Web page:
By Linda Townes, Conservation Garden Park
We often hear complaints about schools, apartment complexes, commercial businesses, parks and even government properties being watered in the rain. Water shaming is a real thing, and there are even websites for it. It’s easy to judge these highly visible properties that are clearly using water inefficiently when we have been asked to conserve. It’s unfair. But while all water users should be wise water stewards, water management of commercial, industrial and institutional properties is a far more complex challenge to resolve than it may appear at first glance. Let’s look at some of the challenges these types of properties face:
Irrigation is managed by someone other than the property owner
Homeowners have the luxury of being completely in control of their watering schedule. Even if they “set it and forget it” (which we don’t recommend), homeowners can run out to their garage and update their sprinkler clock, adjust it or even turn it off at any time. There are even smart controllers that allow you to control your sprinklers from your phone (which we not only recommend but offer rebates to help you purchase).
Many commercial properties don’t have this luxury and are frequently managed by landscape maintenance companies that have dozens of properties to maintain. Landscape crews must get many properties ready in advance by testing irrigation systems and making early season repairs and adjustments. Unfortunately, they generally turn the water on for the season while they’re “in the neighborhood,” in March or early April, long before the landscape needs the extra water.
Turning off sprinklers for multiple properties can be impossible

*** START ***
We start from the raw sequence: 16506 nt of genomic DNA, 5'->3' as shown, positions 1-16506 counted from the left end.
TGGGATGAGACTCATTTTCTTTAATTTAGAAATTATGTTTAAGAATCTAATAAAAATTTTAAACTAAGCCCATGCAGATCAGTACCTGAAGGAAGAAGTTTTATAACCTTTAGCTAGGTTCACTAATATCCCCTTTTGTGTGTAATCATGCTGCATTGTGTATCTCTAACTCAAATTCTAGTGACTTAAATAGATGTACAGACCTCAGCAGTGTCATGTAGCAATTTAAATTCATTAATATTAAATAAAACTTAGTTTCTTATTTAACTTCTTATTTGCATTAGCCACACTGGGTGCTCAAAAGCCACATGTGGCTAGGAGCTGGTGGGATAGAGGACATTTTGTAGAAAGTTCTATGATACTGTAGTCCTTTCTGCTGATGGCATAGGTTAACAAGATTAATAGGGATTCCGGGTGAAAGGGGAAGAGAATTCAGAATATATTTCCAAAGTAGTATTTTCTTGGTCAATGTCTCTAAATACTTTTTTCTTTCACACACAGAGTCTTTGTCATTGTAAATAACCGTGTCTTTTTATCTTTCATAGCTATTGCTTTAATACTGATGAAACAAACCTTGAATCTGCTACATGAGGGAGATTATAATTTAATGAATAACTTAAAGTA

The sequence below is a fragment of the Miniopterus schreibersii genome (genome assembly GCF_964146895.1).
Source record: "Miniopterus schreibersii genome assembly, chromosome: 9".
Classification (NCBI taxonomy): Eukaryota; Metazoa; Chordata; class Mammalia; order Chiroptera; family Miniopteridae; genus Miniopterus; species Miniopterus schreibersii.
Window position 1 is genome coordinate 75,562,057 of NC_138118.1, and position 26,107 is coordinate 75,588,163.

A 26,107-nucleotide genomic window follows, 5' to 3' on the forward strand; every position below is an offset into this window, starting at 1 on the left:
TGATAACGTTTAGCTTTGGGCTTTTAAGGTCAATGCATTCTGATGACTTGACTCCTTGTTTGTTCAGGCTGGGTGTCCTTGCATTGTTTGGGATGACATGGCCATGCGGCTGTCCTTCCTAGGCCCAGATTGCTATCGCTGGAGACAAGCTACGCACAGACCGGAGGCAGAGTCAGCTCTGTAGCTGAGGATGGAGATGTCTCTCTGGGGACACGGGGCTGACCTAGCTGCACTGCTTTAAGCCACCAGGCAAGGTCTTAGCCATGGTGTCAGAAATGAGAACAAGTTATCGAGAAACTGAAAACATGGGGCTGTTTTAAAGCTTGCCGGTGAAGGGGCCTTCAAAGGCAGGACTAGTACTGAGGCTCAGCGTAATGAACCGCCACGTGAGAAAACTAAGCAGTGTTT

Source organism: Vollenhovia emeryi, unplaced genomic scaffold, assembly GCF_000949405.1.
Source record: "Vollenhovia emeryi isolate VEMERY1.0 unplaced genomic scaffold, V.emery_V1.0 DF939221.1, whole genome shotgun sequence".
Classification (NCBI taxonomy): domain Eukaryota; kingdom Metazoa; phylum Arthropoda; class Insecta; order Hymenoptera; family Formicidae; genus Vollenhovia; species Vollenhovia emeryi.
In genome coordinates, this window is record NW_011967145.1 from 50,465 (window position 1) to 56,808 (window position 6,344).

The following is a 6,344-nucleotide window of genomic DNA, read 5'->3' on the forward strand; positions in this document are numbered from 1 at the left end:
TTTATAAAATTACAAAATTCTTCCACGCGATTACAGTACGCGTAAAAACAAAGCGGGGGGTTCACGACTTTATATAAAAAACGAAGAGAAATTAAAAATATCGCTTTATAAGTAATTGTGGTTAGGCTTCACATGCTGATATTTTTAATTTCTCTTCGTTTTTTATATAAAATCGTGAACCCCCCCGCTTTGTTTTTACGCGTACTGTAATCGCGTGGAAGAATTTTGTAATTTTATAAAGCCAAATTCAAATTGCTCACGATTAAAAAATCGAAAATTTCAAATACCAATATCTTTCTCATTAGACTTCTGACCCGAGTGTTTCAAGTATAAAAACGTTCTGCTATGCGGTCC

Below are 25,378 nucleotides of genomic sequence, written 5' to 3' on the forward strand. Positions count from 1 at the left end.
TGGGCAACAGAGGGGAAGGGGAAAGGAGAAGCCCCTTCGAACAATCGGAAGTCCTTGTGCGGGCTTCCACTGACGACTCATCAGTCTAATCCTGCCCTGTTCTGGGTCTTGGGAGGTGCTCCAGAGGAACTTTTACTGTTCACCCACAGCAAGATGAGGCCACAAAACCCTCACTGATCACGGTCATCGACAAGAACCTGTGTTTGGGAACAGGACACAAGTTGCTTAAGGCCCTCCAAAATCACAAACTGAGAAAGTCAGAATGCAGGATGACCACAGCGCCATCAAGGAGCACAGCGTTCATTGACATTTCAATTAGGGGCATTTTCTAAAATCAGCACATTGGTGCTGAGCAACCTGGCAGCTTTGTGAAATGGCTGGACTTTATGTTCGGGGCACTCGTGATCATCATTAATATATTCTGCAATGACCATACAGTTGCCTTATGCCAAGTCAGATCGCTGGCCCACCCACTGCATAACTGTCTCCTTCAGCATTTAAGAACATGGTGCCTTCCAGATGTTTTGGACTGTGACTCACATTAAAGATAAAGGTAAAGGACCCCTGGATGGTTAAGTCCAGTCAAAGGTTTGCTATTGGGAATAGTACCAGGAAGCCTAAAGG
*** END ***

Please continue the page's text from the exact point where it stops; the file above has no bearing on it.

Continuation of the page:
Turning off the sprinklers for dozens of properties during a rain event can take more time than the rain event itself. By the time property managers get around to turning off the water for all properties, the rain may have ended hours, if not days, earlier; and it may be time to go around and turn them all on again. It can be a never-ending cycle that uses up all the time that should be spent maintaining the landscapes. That doesn’t excuse property managers, but it does open the door for finding a solution.
The solution is not easy
How do we go about changing this practice? Implementation of smart technology, such as updating irrigation controllers and equipment to newer weather-based solutions that allow remote monitoring and adjusting, is the clear answer. New construction should be required to install these smart management systems at the time of construction, but not all cities require it. Existing properties must be changed one property management company at a time: by city, by county, by ordinance. We’re not excusing wasteful practices, just explaining why they occur and how resolving the issues takes significantly more money, coordination and time. It’s slow going, but progress is being made.
What you can do
When your city or county has a council meeting with anything regarding water on the agenda, go! Speak up in favor of ordinances that support water-efficient practices. Let businesses or property managers who’ve made the investment in conservation know that you appreciate their efforts. If you see a problem, instead of complaining on social media, let the company know. Sometimes it is simple oversight. Water conservation is a complex issue that we must work together to resolve.
To take advantage of rebates for water-efficiency for your own property, visit UtahWaterSavers.com.